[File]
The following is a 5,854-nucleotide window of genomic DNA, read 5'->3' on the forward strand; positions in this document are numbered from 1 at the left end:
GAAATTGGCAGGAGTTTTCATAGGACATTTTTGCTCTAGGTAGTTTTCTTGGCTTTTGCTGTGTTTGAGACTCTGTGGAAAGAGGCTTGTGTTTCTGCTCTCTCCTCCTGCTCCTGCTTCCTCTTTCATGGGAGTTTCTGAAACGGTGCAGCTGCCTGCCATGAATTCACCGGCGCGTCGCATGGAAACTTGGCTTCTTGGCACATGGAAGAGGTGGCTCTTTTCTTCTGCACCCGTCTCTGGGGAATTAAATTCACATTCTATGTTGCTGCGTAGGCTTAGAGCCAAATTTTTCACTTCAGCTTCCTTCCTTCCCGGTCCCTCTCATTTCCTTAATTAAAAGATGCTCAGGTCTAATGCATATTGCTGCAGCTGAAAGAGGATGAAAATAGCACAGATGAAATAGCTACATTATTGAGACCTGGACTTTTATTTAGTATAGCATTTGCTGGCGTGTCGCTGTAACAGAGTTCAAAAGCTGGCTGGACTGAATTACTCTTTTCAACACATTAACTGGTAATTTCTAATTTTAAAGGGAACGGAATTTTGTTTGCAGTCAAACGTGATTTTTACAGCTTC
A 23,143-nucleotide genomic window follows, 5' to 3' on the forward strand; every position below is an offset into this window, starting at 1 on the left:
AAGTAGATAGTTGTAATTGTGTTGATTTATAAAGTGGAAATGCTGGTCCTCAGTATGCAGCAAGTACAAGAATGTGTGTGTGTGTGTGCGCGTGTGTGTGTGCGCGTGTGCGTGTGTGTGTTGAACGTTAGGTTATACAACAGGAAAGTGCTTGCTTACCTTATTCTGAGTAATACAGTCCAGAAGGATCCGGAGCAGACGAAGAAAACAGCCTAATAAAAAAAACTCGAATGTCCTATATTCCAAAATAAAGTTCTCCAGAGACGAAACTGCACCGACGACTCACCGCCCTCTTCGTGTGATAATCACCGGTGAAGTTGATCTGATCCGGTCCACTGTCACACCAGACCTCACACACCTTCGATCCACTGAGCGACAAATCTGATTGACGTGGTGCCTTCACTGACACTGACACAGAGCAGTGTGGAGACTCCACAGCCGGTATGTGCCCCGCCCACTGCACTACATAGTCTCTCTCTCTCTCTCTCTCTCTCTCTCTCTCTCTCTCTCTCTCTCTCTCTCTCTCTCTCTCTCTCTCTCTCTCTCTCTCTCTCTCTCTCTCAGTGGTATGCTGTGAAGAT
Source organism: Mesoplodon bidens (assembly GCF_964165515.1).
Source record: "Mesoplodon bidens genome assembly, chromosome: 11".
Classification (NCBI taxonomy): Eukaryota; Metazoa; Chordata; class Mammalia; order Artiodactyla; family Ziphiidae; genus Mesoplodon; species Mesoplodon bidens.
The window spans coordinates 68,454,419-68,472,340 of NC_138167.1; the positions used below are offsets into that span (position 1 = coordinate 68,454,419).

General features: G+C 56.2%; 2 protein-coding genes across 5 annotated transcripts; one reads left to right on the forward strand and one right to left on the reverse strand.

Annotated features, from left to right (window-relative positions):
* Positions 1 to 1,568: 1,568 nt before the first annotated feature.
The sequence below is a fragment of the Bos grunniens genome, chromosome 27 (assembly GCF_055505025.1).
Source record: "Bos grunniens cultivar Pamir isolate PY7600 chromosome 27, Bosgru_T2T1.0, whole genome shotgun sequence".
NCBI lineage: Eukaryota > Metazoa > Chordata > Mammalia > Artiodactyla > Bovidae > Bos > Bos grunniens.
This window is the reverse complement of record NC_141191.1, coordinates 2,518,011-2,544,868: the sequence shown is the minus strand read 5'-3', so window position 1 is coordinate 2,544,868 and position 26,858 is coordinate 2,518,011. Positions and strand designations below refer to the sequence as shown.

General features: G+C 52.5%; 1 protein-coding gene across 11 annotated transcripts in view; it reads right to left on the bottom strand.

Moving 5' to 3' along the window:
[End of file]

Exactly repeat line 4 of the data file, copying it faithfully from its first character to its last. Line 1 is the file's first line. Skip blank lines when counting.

AAGTAGATAGTTGTAATTGTGTTGATTTATAAAGTGGAAATGCTGGTCCTCAGTATGCAGCAAGTACAAGAATGTGTGTGTGTGTGTGCGCGTGTGTGTGTGCGCGTGTGCGTGTGTGTGTTGAACGTTAGGTTATACAACAGGAAAGTGCTTGCTTACCTTATTCTGAGTAATACAGTCCAGAAGGATCCGGAGCAGACGAAGAAAACAGCCTAATAAAAAAAACTCGAATGTCCTATATTCCAAAATAAAGTTCTCCAGAGACGAAACTGCACCGACGACTCACCGCCCTCTTCGTGTGATAATCACCGGTGAAGTTGATCTGATCCGGTCCACTGTCACACCAGACCTCACACACCTTCGATCCACTGAGCGACAAATCTGATTGACGTGGTGCCTTCACTGACACTGACACAGAGCAGTGTGGAGACTCCACAGCCGGTATGTGCCCCGCCCACTGCACTACATAGTCTCTCTCTCTCTCTCTCTCTCTCTCTCTCTCTCTCTCTCTCTCTCTCTCTCTCTCTCTCTCTCTCTCTCTCTCTCTCTCTCTCTCTCTCTCAGTGGTATGCTGTGAAGAT